University of Oregon Libraries Annual Report, FY 2010-11

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Title: University of Oregon Libraries Annual Report, FY 2010-11
Author: University of Oregon. Libraries. Assessment Team; Slight-Gibney, Nancy; Willey, Laura L.; Munro, Karen; Fowler, David C.; Thompson, Michael
Abstract: FY 2011 included positive adjustments, both recurring and non-recurring, to the UO Libraries’ budget. The partial recovery of the market helped to restore the value of the UO Libraries’ endowment. Although the UO still falls well below the public AAU mean in total expenditures, we are closer to the mean in expenditures per student. Of most concern to the provost has been the university’s investment in the library as a percentage of total university expenditures. That percentage has declined from approximately 6.7% in FY 2005 to 5% in FY 2011 (excluding carry forwards). This concern has been partially addressed with another recurring investment for operations beginning in FY 2012. The nature of expenditures continues to illustrate the shift from print to electronic. Investments in both digital content and technology infrastructure continue to increase, while actual collection purchases, i.e. print, continue to decline. This shift follows the pattern of other research libraries. In several focus groups conducted during FY 2011, faculty strongly supported this shift, but remained concerned about their increasing reliance on interlibrary loan services. Usage of library collections and services showed some big swings in FY 2011. Not surprisingly, circulation of print resources has continued to decline while use in digital collections increased. A large decline in the use of electronic reserve materials is due to the incorporation of these resources into the course management system (Blackboard™), which the library also supports. The stand-alone e-reserve service will be phased out in FY 2012. Declines in traditional reference interactions are also a trend in research libraries. Although we have done no qualitative research as to why this is happening, the trend likely reflects the ease of finding factual information online. Anecdotally, reference inquires have dropped in number but become more complex in nature. Faculty continue to express concern about their students’ ability to do substantive research, and to evaluate the authenticity of information. This concern may be one factor in large increase in the library’s instructional program. Beyond the numbers, FY 2011 accomplishments include finalizing a new strategic plan; incorporating the Wired Humanities Projects (previously part of the College of Arts and Sciences); a collaboration with the College of Arts and Sciences and Architecture and Allied Arts to create the Oregon Folklife Network which is located in the Knight Library; growth in the number of grants we are managing ourselves or in collaboration with UO faculty; the completion of the new Math Library as part of the Fenton Hall renovation; collaborations with faculty to publish two online open access journals; completion of the Creative Musicians Workstations project; and participation in the Western Regional Storage Trust, or the WEST Archive - a Mellon-funded project with the University of California to collectively manage and archive print journals. Last year was further evidence that the research library is in the process of redefining its functions within the academy. While traditional collections remain very important to the mission of the university, the efficiencies gained from a digital environment have opened up new opportunities for the library to support the teaching, learning, and research enterprise.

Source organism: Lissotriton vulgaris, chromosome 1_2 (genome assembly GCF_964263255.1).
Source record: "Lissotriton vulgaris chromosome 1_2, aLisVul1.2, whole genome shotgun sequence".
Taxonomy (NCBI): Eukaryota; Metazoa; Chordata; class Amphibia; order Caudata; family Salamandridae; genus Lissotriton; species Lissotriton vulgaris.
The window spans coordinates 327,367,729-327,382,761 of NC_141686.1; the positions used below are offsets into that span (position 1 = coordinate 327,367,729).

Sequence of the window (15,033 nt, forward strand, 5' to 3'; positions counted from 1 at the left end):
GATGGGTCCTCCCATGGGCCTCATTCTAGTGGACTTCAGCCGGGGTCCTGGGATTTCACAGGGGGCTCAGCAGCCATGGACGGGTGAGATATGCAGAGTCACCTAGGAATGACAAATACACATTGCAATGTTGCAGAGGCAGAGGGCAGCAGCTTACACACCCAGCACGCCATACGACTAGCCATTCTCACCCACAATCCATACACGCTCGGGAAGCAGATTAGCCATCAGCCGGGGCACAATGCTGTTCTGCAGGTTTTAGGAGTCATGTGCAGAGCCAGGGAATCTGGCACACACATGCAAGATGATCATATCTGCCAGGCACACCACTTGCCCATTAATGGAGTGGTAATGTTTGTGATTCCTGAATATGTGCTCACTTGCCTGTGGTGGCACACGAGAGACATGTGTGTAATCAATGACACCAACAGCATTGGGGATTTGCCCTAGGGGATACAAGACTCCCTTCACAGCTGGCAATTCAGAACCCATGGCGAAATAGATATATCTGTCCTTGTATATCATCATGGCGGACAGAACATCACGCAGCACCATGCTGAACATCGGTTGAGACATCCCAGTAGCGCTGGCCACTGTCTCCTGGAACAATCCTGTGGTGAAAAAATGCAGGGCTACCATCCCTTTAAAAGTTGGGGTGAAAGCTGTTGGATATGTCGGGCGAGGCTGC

Description: 92 p.
URI: http://hdl.handle.net/1794/11762
Date: 2011-11


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